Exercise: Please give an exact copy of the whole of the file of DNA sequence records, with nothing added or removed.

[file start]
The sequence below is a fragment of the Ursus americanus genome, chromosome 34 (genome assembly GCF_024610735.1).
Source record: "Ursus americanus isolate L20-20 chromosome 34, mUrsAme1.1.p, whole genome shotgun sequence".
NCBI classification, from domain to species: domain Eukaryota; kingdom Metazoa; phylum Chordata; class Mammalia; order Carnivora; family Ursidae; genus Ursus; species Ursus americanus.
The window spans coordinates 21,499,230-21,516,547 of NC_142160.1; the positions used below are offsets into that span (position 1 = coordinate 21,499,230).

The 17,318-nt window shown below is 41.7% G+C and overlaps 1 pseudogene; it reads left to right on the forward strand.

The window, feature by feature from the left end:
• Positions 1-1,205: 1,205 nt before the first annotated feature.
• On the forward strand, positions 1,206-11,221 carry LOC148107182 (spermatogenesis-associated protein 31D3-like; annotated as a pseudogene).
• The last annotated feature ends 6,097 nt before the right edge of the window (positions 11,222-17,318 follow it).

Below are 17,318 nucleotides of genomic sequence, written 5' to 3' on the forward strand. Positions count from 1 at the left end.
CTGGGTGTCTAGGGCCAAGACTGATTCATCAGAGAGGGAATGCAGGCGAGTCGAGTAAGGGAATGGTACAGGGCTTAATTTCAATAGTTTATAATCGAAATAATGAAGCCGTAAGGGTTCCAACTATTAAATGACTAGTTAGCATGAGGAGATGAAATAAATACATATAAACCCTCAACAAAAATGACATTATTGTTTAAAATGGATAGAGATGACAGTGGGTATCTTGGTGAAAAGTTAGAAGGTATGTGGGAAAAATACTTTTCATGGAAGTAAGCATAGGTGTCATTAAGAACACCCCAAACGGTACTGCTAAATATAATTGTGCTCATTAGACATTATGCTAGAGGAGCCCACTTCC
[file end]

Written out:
The sequence below is a fragment of the Ursus americanus genome, chromosome 34 (genome assembly GCF_024610735.1).
Source record: "Ursus americanus isolate L20-20 chromosome 34, mUrsAme1.1.p, whole genome shotgun sequence".
NCBI classification, from domain to species: domain Eukaryota; kingdom Metazoa; phylum Chordata; class Mammalia; order Carnivora; family Ursidae; genus Ursus; species Ursus americanus.
The window spans coordinates 21,499,230-21,516,547 of NC_142160.1; the positions used below are offsets into that span (position 1 = coordinate 21,499,230).

The 17,318-nt window shown below is 41.7% G+C and overlaps 1 pseudogene; it reads left to right on the forward strand.

The window, feature by feature from the left end:
• Positions 1-1,205: 1,205 nt before the first annotated feature.
• On the forward strand, positions 1,206-11,221 carry LOC148107182 (spermatogenesis-associated protein 31D3-like; annotated as a pseudogene).
• The last annotated feature ends 6,097 nt before the right edge of the window (positions 11,222-17,318 follow it).

Below are 17,318 nucleotides of genomic sequence, written 5' to 3' on the forward strand. Positions count from 1 at the left end.
CTGGGTGTCTAGGGCCAAGACTGATTCATCAGAGAGGGAATGCAGGCGAGTCGAGTAAGGGAATGGTACAGGGCTTAATTTCAATAGTTTATAATCGAAATAATGAAGCCGTAAGGGTTCCAACTATTAAATGACTAGTTAGCATGAGGAGATGAAATAAATACATATAAACCCTCAACAAAAATGACATTATTGTTTAAAATGGATAGAGATGACAGTGGGTATCTTGGTGAAAAGTTAGAAGGTATGTGGGAAAAATACTTTTCATGGAAGTAAGCATAGGTGTCATTAAGAACACCCCAAACGGTACTGCTAAATATAATTGTGCTCATTAGACATTATGCTAGAGGAGCCCACTTCC